Francis, writes Royal, “has little use for established procedures, precedents, even legal structures within the Church…. When the head of the Church himself does not much feel bound by the tradition or impartial laws he has inherited, what then?” What then indeed? The Dictator Pope even feels at liberty to demand that the Lord’s Prayer be changed to reflect his dissatisfaction with God’s words: “And lead us not into temptation [et ne nos inducas in tentationem],” which Francis has decided, after 2,000 years, is a “not a good translation.” Apparently lost on Francis, given the disordered mélange of bits and pieces of things he has read that constitutes his theology, is the distinction between sin, a culpable act, and temptation, which arises from concupiscence or what Saint Thomas called the fomes, or the fleshly inclination to sin, which grace enables us to control by the rule of reason over the passions.
But now we are witness to the single worst act of tyranny in the entire history of the papacy. The Church has seen a number of Popes who have abused their power, Alexander VI being the most popularly known example. But never, before Francis, has there been a Pope who dared to tyrannize the Magisterium itself by attempting to bend it to his errant personal opinions. By publication in the Acta Apostolicae Sedis (AAS), Francis has officially declared that the “authentic Magisterium” includes the guidelines of the bishops of Buenos Aires for the implementation of Chapter 8 of Amoris Laetitia (AL), which he expressly approved in his letter to them as the only correct interpretation of his will. The guidelines have been published in the AAS along with Francis’s private missive, which is suddenly declared to be “an apostolic letter.”
The normalist narrative has just been stripped of any colorable argument that nothing is too terribly amiss with this pontificate. We are now expected to believe that the “authentic Magisterium”—meaning simply and only AL—teaches what the guidelines preposterously declare, solely in reliance on AL:
When the concrete circumstances of a couple make it feasible, especially when both are Christians with a journey of faith, one may propose that they commit to living in continence….
In other more complex circumstances, and when it is not possible to obtain a declaration of nullity, the aforementioned option may not, in fact, be viable. Nonetheless, it is equally possible to undertake a journey of discernment…. [I]f one arrives at the recognition that, in a concrete case, there are limitations that diminish responsibility and culpability (cf. 301-302), particularly when a person judges that he would fall into a subsequent fault by damaging the children of the new union, Amoris Laetitia opens up the possibility of access to the Sacraments of Reconciliation and the Eucharist (cf. notes 336 and 351).
As Francis would have it, then, the “authentic Magisterium” has just flatly contradicted itself for the first time in two millennia:
- The admission of public adulterers in “second marriages” to Holy Communion, which John Paul II, in line with all of Tradition, called “intrinsically impossible” given their objective state in life, is now deemed possible depending on circumstances—that is, situation ethics applied to violations of the Sixth Commandment.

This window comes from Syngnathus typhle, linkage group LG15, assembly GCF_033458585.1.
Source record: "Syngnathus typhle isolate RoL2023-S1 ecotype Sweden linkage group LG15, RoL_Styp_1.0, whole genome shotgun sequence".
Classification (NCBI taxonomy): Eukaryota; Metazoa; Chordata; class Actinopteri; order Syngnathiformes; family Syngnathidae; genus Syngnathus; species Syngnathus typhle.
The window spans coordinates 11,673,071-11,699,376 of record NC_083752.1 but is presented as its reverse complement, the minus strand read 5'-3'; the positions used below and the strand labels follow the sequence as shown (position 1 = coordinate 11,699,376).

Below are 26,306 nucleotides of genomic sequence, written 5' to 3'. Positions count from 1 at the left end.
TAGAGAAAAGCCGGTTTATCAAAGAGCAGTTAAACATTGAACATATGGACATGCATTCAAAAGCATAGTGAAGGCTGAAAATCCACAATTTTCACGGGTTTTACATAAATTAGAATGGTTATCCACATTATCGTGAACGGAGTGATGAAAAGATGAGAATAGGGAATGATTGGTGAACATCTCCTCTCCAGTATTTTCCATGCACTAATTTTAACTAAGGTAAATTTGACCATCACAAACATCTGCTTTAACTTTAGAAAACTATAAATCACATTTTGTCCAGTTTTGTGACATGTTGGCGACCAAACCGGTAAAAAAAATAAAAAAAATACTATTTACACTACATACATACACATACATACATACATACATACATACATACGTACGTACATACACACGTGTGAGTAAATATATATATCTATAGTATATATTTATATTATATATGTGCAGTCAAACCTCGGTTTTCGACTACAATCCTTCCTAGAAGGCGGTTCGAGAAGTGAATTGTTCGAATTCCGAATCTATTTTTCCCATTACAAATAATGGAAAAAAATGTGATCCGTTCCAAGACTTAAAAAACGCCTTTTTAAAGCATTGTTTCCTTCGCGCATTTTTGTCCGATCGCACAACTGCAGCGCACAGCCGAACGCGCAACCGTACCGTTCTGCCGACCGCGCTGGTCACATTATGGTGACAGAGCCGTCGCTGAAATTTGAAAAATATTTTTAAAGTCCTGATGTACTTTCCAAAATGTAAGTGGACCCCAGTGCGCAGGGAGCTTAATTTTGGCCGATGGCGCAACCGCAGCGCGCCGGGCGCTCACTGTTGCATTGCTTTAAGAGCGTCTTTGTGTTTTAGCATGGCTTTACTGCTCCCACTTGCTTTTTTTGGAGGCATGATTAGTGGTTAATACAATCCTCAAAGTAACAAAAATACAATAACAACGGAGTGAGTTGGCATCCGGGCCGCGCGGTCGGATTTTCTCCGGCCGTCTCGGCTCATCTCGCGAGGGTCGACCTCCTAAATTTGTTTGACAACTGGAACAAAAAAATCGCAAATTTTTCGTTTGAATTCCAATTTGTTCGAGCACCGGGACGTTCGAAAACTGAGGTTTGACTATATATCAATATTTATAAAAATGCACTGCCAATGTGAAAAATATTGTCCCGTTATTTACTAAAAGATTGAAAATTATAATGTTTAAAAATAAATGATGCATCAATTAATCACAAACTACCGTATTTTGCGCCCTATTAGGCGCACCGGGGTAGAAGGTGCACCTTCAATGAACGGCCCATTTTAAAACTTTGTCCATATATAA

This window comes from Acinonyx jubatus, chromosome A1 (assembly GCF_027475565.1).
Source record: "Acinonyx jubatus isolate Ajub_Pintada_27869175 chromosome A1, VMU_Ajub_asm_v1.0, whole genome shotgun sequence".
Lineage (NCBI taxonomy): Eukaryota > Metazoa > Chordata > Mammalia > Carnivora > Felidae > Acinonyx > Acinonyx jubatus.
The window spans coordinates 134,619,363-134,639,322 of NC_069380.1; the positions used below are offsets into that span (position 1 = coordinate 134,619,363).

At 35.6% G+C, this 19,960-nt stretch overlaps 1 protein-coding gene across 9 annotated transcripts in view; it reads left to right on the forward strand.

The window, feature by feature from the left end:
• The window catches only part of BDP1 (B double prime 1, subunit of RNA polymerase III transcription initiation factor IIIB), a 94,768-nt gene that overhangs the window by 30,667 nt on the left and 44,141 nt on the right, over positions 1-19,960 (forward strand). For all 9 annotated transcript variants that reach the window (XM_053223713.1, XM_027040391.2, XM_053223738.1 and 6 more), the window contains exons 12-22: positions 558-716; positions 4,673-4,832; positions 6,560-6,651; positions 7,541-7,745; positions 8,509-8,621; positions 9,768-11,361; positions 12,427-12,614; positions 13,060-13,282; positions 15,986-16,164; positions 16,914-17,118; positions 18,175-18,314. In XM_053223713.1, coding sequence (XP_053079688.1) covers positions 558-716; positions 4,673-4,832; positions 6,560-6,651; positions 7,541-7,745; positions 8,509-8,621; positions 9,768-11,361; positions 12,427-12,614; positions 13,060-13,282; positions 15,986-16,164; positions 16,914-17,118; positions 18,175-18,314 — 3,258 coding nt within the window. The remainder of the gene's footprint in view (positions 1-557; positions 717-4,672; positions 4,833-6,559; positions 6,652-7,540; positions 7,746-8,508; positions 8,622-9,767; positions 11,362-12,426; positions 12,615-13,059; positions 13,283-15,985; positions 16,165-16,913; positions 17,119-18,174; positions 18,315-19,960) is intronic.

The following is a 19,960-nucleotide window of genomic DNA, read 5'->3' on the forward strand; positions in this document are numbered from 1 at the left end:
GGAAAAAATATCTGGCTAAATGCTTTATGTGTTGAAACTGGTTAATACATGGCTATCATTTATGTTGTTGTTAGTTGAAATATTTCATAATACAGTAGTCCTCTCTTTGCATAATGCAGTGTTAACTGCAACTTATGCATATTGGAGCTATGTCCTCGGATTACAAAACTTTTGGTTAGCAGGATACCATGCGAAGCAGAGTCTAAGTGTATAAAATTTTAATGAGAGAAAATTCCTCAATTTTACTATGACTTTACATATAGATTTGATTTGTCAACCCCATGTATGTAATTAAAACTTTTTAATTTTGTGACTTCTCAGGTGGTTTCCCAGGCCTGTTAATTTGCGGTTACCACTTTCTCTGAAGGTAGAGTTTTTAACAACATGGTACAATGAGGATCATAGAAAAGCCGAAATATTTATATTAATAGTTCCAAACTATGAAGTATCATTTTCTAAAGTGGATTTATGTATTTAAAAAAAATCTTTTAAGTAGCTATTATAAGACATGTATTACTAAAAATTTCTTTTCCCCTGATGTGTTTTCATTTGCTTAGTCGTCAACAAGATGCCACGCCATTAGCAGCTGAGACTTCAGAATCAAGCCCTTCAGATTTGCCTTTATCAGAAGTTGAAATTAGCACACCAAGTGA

- The requirement that people embroiled in such unions commit to living in continence before they can be absolved and partake of the Blessed Sacrament—a moral norm binding “without exception” because it is rooted in divine law—is suddenly demoted to a mere “proposal” that may not be “feasible” or “viable” in “the concrete circumstances of the couple.”
- A valid annulment of a truly invalid marriage, the sine qua non for entering into marital relations with another purported spouse, is now dispensed with in “more complex circumstances… when it is not possible to obtain a declaration of nullity,” the way thus being opened to de facto divorce in the Catholic Church.
- The meaningless slogan “journey of discernment” cloaks a naked authorization for the official toleration of adulterous sexual relations in the Church’s sacramental life.
- No less than a Roman Pontiff lends his name to the outrageous claim that children resulting from an adulterous relationship, blithely referred to as a “new union,” could be “damaged” if the partners in adultery were required to cease their adultery in order to be absolved and receive Holy Communion—evidently because the “new union” would dissolve without adulterous sexual relations and there could be a second divorce!
- The contrary teaching of John Paul II, Benedict XVI, the Code of Canon Law, the Catechism of the Catholic Church and the entire Magisterium of 2,000 years are all purportedly abrogated, or at least obrogated, by the mere will of Francis, who shamelessly and indeed cunningly applies the label “authentic Magisterium” to his novelties in a sham exercise of the Church’s teaching authority for the obvious purpose of attempting to silence all opposition to his intolerable abuse of the Petrine office.
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As recently as seventeen years ago, during the reign of John Paul II, the Pontifical Council for the Interpretation of Legislative texts reaffirmed the immutable truth reflected in Canon 915, which prohibits the administration of Holy Communion to those “who obstinately persist in manifest grave sin.” That prohibition, declared the Pontifical Council, applies to the divorced and “remarried” not as a matter of mere disciplinary law subject to revocation or modification, but rather “is derived from divine law and transcends the domain of positive ecclesiastical laws; [and] the latter cannot introduce legislative changes which would oppose the doctrine of the Church.”